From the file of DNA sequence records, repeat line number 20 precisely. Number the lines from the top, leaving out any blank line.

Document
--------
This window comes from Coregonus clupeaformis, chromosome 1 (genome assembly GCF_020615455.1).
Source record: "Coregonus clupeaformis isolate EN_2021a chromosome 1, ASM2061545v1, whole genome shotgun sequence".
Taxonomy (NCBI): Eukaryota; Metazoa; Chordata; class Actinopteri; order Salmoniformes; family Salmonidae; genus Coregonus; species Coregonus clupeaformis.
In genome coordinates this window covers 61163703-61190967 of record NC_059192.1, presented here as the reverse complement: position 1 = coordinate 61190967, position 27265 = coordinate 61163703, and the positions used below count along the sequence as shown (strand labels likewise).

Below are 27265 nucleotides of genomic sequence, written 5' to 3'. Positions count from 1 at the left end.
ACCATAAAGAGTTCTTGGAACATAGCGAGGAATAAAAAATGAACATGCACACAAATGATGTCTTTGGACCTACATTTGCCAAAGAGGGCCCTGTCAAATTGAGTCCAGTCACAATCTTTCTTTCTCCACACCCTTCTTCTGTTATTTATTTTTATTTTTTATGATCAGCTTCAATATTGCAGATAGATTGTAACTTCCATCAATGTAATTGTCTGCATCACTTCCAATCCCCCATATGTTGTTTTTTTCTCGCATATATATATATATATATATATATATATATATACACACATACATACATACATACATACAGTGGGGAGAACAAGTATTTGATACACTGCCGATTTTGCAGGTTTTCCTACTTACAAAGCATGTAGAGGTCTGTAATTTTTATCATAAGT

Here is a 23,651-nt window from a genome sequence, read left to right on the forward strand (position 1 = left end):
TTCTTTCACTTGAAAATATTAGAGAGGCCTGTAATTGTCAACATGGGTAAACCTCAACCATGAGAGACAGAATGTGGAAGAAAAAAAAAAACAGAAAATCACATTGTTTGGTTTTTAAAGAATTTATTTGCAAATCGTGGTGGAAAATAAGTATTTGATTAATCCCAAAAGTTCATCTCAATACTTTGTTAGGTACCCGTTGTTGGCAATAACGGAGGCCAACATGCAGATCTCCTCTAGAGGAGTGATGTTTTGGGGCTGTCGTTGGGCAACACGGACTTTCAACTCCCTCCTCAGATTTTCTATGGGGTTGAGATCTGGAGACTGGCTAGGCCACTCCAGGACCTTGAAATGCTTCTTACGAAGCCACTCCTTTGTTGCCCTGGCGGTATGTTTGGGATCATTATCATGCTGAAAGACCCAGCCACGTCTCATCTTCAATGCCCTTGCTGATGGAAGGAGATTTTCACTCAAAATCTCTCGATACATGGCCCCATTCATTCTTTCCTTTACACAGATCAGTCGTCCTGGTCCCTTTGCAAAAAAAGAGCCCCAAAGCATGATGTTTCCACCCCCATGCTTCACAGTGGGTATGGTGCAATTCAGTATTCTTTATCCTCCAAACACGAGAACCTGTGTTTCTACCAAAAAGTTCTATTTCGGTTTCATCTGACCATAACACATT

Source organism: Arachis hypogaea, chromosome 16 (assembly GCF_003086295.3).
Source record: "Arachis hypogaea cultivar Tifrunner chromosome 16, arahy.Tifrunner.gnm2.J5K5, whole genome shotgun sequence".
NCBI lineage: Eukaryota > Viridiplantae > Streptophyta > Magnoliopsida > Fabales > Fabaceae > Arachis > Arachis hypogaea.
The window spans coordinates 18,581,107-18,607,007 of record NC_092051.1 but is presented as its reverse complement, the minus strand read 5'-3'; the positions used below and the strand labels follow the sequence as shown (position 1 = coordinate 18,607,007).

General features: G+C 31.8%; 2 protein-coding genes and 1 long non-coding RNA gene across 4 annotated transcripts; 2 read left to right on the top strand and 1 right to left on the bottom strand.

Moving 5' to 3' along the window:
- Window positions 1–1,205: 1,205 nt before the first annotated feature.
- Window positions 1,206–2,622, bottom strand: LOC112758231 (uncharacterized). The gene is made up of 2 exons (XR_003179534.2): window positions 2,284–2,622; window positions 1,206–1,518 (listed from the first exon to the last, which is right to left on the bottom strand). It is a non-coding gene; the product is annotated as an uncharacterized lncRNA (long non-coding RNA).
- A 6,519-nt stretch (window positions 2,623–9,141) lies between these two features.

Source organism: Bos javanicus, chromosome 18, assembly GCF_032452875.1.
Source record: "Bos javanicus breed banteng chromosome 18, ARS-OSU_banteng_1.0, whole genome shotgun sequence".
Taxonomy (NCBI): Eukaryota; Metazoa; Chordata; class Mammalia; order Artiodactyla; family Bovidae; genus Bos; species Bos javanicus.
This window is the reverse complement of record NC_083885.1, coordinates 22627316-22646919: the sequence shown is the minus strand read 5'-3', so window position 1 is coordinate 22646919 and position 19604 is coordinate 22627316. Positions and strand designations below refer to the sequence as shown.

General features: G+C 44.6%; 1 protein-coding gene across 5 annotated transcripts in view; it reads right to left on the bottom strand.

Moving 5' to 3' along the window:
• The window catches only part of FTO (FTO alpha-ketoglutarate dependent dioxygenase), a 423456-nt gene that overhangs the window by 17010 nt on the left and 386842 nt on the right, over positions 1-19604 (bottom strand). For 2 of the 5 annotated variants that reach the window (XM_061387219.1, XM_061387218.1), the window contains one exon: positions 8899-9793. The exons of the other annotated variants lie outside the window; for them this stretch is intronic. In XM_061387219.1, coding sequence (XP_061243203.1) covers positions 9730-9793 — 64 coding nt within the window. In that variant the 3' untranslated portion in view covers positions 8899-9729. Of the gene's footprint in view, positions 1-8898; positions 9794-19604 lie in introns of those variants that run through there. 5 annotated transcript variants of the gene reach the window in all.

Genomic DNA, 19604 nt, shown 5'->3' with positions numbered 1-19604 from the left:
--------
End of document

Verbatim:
Taxonomy (NCBI): Eukaryota; Metazoa; Chordata; class Mammalia; order Artiodactyla; family Bovidae; genus Bos; species Bos javanicus.